While I strongly agree that the boom in housing as a speculative commodity has been a bad thing on multiple fronts, I think you may have overlooked the point I was trying to make – that the $ value of the house is notional. Just because “the market” says that a person’s house is worth a million dollars does not make them a millionaire. If they exchange it for a million in cash they still need somewhere to live since it is supplying the basic human need for shelter. It is likely that a comparable house will cost similar, leaving them financially no better off if they don’t own more than one house.

        Put simply – no matter what your house is supposedly worth in dollar terms, you can’t live under a pile of dollar bills.

        Have even those who would argue against the bubble of housing as a speculative asset – and I count myself among them – ,have some of them become so conditioned to see it as exactly that, that they think that someone who has lived in the same house for the past 50 years, is now in the final stage of their life and who – quite rightly – has no intention of leaving their lifelong home and community until failing health forces them into permanent care, that the current notional dollar value of their home necessarily means that they are rolling in money? That they own three Maserati’s and fly to Dubai every six weeks?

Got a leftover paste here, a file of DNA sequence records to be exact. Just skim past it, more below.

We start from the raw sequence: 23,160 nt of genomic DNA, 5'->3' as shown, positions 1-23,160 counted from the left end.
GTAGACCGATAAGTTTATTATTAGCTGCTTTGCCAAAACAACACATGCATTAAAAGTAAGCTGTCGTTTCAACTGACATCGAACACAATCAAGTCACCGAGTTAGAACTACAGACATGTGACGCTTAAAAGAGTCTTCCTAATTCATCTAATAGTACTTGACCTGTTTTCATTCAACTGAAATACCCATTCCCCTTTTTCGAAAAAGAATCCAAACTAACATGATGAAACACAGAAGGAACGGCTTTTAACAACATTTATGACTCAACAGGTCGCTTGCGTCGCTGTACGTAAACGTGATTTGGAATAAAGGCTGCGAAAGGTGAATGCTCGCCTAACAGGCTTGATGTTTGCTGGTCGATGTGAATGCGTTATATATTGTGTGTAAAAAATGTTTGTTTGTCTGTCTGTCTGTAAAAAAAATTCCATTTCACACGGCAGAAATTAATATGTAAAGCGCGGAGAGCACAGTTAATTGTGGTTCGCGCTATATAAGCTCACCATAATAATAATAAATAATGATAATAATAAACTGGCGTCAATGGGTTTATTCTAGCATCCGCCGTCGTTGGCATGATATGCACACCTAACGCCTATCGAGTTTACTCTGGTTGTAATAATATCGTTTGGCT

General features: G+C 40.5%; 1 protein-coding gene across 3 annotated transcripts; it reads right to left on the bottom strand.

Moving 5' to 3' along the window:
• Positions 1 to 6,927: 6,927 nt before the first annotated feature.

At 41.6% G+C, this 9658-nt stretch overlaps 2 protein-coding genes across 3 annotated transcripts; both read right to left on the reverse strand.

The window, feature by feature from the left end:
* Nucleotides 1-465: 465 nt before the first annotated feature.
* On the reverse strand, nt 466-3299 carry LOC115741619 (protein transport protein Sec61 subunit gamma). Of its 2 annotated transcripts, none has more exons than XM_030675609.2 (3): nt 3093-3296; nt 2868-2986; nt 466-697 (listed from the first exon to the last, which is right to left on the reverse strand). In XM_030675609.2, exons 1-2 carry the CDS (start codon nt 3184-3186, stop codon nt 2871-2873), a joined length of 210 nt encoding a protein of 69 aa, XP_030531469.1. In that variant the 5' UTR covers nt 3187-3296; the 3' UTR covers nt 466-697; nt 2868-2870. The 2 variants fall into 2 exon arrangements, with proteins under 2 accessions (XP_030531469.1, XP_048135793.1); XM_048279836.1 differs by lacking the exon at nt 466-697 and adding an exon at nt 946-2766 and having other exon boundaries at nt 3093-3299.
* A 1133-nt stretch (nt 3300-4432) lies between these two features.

They may well be pensioners living a rather modest lifestyle in retirement after having earned a rather modest income their entire working lives, having scraped together enough to afford a modestly priced house 50 years ago – but the speculative boom in house prices over the past 15 or so years has caused the market to dramatically inflate the $ figure on the roof over their heads. How is that their fault? What if they don’t care about how much it’s supposedly worth and just want to be allowed to grow old and die in the home they made for themselves over a lifetime?